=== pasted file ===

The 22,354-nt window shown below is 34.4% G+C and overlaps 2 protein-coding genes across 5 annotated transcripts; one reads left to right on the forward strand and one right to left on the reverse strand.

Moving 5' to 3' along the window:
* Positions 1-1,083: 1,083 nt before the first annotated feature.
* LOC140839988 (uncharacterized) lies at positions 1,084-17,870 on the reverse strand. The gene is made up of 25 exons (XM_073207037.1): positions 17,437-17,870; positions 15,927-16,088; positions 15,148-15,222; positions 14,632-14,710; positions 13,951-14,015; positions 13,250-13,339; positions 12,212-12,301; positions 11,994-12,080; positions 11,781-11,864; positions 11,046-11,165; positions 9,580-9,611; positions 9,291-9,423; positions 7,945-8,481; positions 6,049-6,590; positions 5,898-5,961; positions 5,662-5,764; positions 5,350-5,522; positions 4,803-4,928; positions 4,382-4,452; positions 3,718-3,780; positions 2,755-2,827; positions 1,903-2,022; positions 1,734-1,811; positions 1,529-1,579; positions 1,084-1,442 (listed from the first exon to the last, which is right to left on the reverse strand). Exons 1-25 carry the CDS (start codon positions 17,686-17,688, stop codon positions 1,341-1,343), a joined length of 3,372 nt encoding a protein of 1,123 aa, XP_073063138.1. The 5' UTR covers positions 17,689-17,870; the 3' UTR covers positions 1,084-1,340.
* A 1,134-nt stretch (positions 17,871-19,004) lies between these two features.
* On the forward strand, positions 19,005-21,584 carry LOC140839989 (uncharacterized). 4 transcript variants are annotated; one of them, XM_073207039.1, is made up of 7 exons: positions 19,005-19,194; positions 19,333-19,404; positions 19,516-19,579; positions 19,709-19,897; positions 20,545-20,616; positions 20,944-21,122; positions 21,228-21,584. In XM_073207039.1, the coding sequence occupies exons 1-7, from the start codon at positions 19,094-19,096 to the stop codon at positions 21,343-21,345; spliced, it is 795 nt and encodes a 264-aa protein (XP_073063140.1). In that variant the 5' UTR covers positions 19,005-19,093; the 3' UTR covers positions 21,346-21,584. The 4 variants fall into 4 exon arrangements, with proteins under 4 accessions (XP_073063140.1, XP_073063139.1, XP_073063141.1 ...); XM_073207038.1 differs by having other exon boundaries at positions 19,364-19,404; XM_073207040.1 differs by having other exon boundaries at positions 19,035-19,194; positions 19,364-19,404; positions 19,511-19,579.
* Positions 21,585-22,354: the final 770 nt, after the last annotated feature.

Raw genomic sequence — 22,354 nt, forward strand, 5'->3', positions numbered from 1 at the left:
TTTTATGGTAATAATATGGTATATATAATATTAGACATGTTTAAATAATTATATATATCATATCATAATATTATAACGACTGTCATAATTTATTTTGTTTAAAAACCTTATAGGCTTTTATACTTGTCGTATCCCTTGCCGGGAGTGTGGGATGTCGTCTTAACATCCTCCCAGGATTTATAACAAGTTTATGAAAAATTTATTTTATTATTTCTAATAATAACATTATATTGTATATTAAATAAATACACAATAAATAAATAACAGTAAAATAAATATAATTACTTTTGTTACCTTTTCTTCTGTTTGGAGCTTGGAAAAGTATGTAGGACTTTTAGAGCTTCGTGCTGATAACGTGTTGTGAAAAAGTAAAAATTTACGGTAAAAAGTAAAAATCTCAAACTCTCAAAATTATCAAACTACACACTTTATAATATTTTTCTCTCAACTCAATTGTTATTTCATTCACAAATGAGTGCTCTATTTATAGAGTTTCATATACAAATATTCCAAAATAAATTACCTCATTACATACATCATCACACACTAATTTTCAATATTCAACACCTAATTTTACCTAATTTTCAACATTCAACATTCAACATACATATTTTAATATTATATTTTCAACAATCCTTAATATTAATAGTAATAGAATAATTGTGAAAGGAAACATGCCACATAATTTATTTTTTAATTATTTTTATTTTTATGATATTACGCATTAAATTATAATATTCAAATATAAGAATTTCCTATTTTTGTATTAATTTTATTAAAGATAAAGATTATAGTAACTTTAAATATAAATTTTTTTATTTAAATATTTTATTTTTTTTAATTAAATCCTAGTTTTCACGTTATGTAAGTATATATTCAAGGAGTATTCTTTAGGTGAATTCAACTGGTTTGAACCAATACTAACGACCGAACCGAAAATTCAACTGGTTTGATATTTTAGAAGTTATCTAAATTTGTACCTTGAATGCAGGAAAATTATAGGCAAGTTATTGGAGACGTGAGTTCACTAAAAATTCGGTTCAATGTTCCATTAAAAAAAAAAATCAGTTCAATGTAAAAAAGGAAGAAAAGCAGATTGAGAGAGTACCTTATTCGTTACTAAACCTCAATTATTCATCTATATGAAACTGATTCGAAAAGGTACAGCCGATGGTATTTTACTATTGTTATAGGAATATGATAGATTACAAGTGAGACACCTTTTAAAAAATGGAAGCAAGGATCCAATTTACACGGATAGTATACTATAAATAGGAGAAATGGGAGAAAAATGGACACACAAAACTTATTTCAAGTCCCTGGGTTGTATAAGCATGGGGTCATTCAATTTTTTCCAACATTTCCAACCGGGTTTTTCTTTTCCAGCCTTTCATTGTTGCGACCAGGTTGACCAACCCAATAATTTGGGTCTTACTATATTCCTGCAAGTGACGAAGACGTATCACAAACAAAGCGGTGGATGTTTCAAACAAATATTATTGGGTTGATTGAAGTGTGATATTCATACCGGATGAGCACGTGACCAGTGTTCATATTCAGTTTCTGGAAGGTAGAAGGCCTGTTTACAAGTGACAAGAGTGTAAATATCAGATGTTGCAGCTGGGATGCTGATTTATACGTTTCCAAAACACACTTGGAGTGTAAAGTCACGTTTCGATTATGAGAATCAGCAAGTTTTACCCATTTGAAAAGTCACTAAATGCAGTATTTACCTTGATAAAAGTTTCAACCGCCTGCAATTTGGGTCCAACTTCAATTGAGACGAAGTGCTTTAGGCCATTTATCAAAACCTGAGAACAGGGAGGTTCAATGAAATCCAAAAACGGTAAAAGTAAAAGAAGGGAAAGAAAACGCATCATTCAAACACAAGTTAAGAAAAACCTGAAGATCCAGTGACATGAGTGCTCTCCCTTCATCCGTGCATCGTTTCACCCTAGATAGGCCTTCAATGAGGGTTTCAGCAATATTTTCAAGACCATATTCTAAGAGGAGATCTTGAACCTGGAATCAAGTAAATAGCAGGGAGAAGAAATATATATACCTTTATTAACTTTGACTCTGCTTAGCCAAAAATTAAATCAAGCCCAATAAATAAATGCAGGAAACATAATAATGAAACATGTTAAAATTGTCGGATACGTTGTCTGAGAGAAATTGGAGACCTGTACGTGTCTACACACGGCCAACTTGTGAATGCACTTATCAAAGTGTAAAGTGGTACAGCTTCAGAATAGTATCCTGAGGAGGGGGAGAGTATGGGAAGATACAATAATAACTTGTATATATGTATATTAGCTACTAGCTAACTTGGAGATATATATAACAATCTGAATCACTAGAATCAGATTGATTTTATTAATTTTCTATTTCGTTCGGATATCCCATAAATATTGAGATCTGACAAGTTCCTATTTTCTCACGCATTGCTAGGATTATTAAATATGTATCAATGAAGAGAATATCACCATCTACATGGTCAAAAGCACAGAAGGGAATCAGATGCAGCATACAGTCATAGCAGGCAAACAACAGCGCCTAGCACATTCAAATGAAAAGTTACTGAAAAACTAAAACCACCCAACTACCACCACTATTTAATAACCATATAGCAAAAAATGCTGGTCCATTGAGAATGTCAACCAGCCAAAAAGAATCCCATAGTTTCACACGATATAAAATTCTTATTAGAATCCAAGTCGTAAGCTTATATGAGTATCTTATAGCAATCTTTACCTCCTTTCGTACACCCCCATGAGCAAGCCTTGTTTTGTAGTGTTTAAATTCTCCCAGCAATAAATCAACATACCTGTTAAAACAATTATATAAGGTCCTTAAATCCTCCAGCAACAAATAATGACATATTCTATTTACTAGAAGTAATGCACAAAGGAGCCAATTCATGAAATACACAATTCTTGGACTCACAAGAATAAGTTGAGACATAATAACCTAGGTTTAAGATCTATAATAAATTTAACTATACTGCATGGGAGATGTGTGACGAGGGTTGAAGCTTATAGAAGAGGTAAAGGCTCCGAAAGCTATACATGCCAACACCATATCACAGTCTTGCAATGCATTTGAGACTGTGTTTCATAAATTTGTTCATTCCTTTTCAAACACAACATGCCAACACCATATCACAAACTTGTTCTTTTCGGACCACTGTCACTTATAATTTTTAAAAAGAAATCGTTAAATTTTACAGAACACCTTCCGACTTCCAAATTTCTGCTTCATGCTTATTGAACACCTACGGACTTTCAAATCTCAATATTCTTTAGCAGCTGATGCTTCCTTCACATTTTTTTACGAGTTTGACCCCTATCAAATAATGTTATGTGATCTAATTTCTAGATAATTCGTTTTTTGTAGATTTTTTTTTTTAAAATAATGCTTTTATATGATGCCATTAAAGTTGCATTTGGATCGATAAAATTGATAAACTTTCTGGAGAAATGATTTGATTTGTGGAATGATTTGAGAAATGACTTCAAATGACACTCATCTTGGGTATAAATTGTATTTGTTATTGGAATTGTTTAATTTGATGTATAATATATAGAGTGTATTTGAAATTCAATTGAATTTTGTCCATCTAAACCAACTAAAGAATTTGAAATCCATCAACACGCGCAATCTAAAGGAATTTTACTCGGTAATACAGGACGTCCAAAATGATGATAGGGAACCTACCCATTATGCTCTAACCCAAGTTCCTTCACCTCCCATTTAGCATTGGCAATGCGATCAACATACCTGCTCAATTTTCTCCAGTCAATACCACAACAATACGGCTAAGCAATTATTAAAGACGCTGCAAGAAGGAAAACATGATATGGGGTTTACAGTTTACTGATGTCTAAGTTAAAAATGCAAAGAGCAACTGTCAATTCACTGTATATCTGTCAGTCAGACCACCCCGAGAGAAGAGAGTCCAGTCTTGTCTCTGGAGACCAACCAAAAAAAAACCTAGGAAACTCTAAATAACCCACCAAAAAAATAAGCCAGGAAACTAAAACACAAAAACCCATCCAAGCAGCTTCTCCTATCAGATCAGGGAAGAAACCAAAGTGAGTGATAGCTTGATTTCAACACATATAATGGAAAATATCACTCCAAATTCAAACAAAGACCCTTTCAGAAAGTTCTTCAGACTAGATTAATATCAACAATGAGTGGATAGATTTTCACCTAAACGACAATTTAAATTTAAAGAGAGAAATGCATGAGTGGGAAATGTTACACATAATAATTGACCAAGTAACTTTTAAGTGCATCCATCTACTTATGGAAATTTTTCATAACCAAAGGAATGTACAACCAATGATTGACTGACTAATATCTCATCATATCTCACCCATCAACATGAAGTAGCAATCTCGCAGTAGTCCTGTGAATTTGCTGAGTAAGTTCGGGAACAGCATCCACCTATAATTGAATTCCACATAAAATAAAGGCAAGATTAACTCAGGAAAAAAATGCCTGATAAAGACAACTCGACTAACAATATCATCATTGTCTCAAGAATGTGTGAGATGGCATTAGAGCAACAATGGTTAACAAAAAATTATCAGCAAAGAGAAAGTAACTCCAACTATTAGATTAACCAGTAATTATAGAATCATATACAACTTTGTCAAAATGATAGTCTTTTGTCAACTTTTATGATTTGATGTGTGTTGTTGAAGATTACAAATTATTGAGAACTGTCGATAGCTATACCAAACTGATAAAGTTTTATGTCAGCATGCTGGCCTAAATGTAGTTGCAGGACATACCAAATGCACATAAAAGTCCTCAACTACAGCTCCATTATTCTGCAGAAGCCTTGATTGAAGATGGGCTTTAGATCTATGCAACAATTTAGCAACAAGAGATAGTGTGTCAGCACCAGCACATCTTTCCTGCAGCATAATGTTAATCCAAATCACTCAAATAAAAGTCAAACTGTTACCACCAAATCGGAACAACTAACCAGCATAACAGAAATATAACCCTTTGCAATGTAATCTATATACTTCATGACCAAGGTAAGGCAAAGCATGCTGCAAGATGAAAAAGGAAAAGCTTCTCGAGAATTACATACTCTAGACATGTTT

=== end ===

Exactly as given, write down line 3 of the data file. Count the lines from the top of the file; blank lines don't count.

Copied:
* Positions 1-1,083: 1,083 nt before the first annotated feature.